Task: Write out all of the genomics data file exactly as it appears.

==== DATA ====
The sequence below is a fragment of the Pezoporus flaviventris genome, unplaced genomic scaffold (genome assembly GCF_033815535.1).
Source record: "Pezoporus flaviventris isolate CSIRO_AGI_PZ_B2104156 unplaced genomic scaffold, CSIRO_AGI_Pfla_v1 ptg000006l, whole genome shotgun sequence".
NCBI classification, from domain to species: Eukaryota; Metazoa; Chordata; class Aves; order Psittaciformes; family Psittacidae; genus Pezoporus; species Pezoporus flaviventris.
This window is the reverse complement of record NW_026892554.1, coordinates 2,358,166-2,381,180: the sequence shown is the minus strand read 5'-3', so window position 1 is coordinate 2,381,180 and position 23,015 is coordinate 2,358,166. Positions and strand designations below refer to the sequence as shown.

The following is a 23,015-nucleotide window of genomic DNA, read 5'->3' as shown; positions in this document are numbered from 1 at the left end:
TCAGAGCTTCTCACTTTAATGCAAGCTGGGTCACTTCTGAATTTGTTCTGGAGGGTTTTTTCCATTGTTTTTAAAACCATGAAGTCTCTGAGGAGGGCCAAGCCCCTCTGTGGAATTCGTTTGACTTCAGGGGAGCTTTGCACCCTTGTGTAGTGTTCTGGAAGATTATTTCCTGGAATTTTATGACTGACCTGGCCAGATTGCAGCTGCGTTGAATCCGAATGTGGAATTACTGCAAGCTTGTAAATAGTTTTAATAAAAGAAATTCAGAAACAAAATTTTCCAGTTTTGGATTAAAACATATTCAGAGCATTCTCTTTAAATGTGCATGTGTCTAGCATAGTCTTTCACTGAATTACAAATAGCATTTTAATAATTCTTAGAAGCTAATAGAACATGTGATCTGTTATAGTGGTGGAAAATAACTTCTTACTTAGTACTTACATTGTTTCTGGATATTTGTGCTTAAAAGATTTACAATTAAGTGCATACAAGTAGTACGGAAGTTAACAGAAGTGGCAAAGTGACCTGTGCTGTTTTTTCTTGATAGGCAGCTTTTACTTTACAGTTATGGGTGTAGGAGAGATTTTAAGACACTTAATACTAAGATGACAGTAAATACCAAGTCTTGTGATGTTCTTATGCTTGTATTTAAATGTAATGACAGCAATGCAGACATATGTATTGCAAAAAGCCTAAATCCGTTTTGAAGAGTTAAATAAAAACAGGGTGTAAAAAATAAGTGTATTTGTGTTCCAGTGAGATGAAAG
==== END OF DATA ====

The sequence below is a fragment of the Pezoporus flaviventris genome, unplaced genomic scaffold (genome assembly GCF_033815535.1).
Source record: "Pezoporus flaviventris isolate CSIRO_AGI_PZ_B2104156 unplaced genomic scaffold, CSIRO_AGI_Pfla_v1 ptg000006l, whole genome shotgun sequence".
NCBI classification, from domain to species: Eukaryota; Metazoa; Chordata; class Aves; order Psittaciformes; family Psittacidae; genus Pezoporus; species Pezoporus flaviventris.
This window is the reverse complement of record NW_026892554.1, coordinates 2,358,166-2,381,180: the sequence shown is the minus strand read 5'-3', so window position 1 is coordinate 2,381,180 and position 23,015 is coordinate 2,358,166. Positions and strand designations below refer to the sequence as shown.

The following is a 23,015-nucleotide window of genomic DNA, read 5'->3' as shown; positions in this document are numbered from 1 at the left end:
TCAGAGCTTCTCACTTTAATGCAAGCTGGGTCACTTCTGAATTTGTTCTGGAGGGTTTTTTCCATTGTTTTTAAAACCATGAAGTCTCTGAGGAGGGCCAAGCCCCTCTGTGGAATTCGTTTGACTTCAGGGGAGCTTTGCACCCTTGTGTAGTGTTCTGGAAGATTATTTCCTGGAATTTTATGACTGACCTGGCCAGATTGCAGCTGCGTTGAATCCGAATGTGGAATTACTGCAAGCTTGTAAATAGTTTTAATAAAAGAAATTCAGAAACAAAATTTTCCAGTTTTGGATTAAAACATATTCAGAGCATTCTCTTTAAATGTGCATGTGTCTAGCATAGTCTTTCACTGAATTACAAATAGCATTTTAATAATTCTTAGAAGCTAATAGAACATGTGATCTGTTATAGTGGTGGAAAATAACTTCTTACTTAGTACTTACATTGTTTCTGGATATTTGTGCTTAAAAGATTTACAATTAAGTGCATACAAGTAGTACGGAAGTTAACAGAAGTGGCAAAGTGACCTGTGCTGTTTTTTCTTGATAGGCAGCTTTTACTTTACAGTTATGGGTGTAGGAGAGATTTTAAGACACTTAATACTAAGATGACAGTAAATACCAAGTCTTGTGATGTTCTTATGCTTGTATTTAAATGTAATGACAGCAATGCAGACATATGTATTGCAAAAAGCCTAAATCCGTTTTGAAGAGTTAAATAAAAACAGGGTGTAAAAAATAAGTGTATTTGTGTTCCAGTGAGATGAAAG